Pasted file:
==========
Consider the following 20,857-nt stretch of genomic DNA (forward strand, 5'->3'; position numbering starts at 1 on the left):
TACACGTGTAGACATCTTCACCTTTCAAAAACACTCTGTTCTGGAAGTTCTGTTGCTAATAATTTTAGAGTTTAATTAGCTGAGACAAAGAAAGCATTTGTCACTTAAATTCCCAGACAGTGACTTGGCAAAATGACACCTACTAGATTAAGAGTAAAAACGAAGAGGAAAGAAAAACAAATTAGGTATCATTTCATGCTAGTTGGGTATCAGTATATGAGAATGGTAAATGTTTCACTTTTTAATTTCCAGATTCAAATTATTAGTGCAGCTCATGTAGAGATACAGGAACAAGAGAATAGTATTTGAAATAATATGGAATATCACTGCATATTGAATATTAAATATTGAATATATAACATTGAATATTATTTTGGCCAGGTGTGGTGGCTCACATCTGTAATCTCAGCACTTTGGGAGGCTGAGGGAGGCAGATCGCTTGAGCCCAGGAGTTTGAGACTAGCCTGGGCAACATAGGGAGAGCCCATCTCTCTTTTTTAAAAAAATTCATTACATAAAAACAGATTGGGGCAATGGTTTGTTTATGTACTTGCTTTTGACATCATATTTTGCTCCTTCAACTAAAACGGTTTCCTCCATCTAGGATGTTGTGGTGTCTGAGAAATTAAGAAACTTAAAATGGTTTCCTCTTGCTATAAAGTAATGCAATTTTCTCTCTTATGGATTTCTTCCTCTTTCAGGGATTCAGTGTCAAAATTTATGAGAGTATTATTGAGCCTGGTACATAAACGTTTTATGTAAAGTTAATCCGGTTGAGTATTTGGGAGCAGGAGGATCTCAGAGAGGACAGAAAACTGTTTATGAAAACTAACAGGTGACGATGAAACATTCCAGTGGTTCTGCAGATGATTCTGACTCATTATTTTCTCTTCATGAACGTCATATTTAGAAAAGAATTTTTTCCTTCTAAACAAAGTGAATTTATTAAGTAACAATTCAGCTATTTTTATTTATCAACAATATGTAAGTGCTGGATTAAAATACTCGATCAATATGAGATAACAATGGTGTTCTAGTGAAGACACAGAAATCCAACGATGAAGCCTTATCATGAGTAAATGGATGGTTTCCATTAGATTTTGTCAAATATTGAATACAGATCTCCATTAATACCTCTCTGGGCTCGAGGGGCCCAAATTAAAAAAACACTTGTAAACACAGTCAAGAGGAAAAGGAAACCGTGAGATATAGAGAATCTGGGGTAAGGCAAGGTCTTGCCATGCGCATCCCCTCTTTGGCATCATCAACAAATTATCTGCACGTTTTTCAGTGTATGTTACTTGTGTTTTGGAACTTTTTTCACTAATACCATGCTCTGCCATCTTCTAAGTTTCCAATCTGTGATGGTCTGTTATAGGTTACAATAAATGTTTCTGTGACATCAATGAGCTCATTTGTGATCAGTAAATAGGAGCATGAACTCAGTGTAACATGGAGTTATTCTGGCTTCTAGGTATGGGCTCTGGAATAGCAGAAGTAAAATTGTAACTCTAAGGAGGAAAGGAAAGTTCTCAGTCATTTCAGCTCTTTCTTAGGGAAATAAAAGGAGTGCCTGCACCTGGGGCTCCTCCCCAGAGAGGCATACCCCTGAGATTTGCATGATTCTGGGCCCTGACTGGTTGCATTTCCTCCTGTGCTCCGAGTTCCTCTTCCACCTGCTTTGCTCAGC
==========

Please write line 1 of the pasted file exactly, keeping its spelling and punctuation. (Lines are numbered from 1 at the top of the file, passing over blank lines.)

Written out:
Consider the following 20,857-nt stretch of genomic DNA (forward strand, 5'->3'; position numbering starts at 1 on the left):